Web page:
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  • Black Joy in the Time of Ferguson
  • Javon Johnson (bio)

So little is known of our past, we can imagine damn near anything.—Terrance Hayes1

In the wake of this country’s most recent displays of structurally violent anti-blackness—including the acquittal of murderer George Zimmerman and the refusals to indict murderer Officers Darren Wilson, Daniel Pantaleo, and Sean Williams, or murderer Sergeant David Darko—we witnessed a wave of responses from peaceful marches, strategy meetings, die-ins, social media campaigns such as #BlackLivesMatter, uprisings, riots, a litany of think pieces, poems, songs, art work, and so many others. As a spoken-word poet, I penned a number of pieces in a series of attempts to find a place to put all of this bubbling rage, hurt, and fear. In one poem, “(Un)titled Black,” I simply wrote, “I want to live in a world where police do not murder Black people” over and over, as if my basic request was a punishment unto itself. In another, I demanded a move away from peaceful protests, which ended:

Pay close attentionWHEN the State says,“This is a time for peace.”They are admittingthat when they firstfired the gunit was a time of war.Do not sit quiet.Do not whisper, unless it’s for strategy.Do not make another beautiful Black ballad [End Page 177] to be used in the soundtrack toyet another shitty movie about racismthree decades from now. Do not go gentle.Do not turn the other check.Yell. Scream. Show themyour claws. Your fangs.Be the monsterthey always thought you were.Show them the anger.The hurt.IT HURTS.IT HURTS.IT HURTS.WHEN the State decides to murderits next Black child,remind them of the shotgunshow them the hurt …

I struggle mightily with my poetic call for the “shotgun,” as I truly want to be a pacifist, but how can I continue to desire that in the face of all this black death? How can I turn the other cheek when my people are murdered, comedic songs are made, “I can breathe” t-shirts are produced? All while painting us as the violent ones in the media? If anything, black folks have been overly patient and overly nonviolent, as it is not just these few cases that have received national attention. It is the all-too-forgotten black women and black queer folks, it is 12-year-old Tamir Rice, Tarika Wilson, who was shot in her home while holding her baby, 7-year-old Aiyana Jones, unconscious Tyisha Miller, 93-year-old Kathryn Johnston, and the too many names I do not have the space to list here that are corporeal reminders of the “vulnerability of [our] own black bodies.”2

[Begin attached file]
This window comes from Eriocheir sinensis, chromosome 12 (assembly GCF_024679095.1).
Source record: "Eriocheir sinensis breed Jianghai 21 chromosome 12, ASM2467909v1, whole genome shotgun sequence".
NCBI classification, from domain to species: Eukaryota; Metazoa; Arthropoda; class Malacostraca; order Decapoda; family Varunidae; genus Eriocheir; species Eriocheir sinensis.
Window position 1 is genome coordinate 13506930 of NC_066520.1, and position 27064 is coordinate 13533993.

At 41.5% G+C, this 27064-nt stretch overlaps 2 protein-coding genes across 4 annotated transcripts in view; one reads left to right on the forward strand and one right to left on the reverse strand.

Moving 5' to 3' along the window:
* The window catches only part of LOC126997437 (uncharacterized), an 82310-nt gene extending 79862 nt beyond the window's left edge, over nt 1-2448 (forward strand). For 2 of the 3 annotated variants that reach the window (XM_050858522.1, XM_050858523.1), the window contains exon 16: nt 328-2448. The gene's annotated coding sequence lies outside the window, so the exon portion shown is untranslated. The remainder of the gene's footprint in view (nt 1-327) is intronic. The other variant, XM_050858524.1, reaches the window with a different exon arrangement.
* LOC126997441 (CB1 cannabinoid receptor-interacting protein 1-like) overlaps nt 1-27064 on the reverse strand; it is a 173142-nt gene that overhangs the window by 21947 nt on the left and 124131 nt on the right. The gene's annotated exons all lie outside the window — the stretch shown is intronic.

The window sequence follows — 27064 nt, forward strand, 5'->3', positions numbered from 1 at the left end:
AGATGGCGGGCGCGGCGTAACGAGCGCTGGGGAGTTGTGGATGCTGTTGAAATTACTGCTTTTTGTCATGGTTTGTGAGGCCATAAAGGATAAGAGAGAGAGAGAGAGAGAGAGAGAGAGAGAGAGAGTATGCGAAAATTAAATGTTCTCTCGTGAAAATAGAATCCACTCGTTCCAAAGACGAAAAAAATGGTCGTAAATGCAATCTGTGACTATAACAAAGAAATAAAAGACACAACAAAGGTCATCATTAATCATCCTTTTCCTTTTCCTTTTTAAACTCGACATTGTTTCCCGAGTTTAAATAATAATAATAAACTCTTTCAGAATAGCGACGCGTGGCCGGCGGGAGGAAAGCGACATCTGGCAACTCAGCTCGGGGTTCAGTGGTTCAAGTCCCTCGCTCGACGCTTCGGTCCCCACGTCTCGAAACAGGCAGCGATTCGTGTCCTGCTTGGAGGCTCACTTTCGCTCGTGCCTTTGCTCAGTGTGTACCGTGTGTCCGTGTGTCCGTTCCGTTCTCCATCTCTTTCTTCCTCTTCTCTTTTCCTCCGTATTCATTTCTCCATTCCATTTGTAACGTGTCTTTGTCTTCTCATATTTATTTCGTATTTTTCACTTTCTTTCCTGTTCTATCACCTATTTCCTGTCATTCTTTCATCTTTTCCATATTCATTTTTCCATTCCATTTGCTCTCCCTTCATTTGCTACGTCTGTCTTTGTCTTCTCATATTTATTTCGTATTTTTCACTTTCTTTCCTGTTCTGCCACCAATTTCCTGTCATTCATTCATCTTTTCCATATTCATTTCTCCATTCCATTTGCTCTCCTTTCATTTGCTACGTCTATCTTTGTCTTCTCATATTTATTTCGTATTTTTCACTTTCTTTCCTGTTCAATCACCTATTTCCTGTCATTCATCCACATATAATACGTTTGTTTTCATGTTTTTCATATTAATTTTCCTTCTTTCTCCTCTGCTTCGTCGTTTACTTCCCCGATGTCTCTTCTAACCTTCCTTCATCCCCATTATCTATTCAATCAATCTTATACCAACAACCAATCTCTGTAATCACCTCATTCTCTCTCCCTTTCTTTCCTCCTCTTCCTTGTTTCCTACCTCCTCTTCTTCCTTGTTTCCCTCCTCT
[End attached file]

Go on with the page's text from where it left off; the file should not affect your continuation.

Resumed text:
In her brilliant essay, “‘Can you be BLACK and Look at This?’ Reading the Rodney King Video(s),” Alexander locates what she calls a “bottom line blackness.”3 For her, in the midst of high anti-essentialist discourses, violence often “erases other differentiations and highlight race.”4 Ultimately she argues that black pain is made both invisible and inaudible to many with crucial judicial, cultural, and political consequences. But, given that “[b]lack bodies in pain for public consumption have been an American national spectacle for centuries,” I do not want to think about invisibility and inaudibility as antithetical to visibility and audibility.5 The in/visibility and in/audibility of black pain are often one and the same, establishing orders and essentially communicating/dictating place and boundaries in service of the nation-state that uses anti-black racism as the [End Page 178] foundation for white supremacy. How else can we make sense of murderer Darren Wilson’s testimony that he feared for his life because Mike Brown “had the most intense aggressive face” that could only be described as “a demon?”6 In our God-fearing country, which historically constructs black people as innately violent, Mike Brown was not portrayed as a prospective college student, not even a human, but a demon that needed to be exorcised so that this un/holy house could be made livable for all the good...

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Additional Information

ISSN
2327-1590
Print ISSN
2327-1574
Pages
pp. 177-183
Launched on MUSE
2015-07-02
Open Access
No
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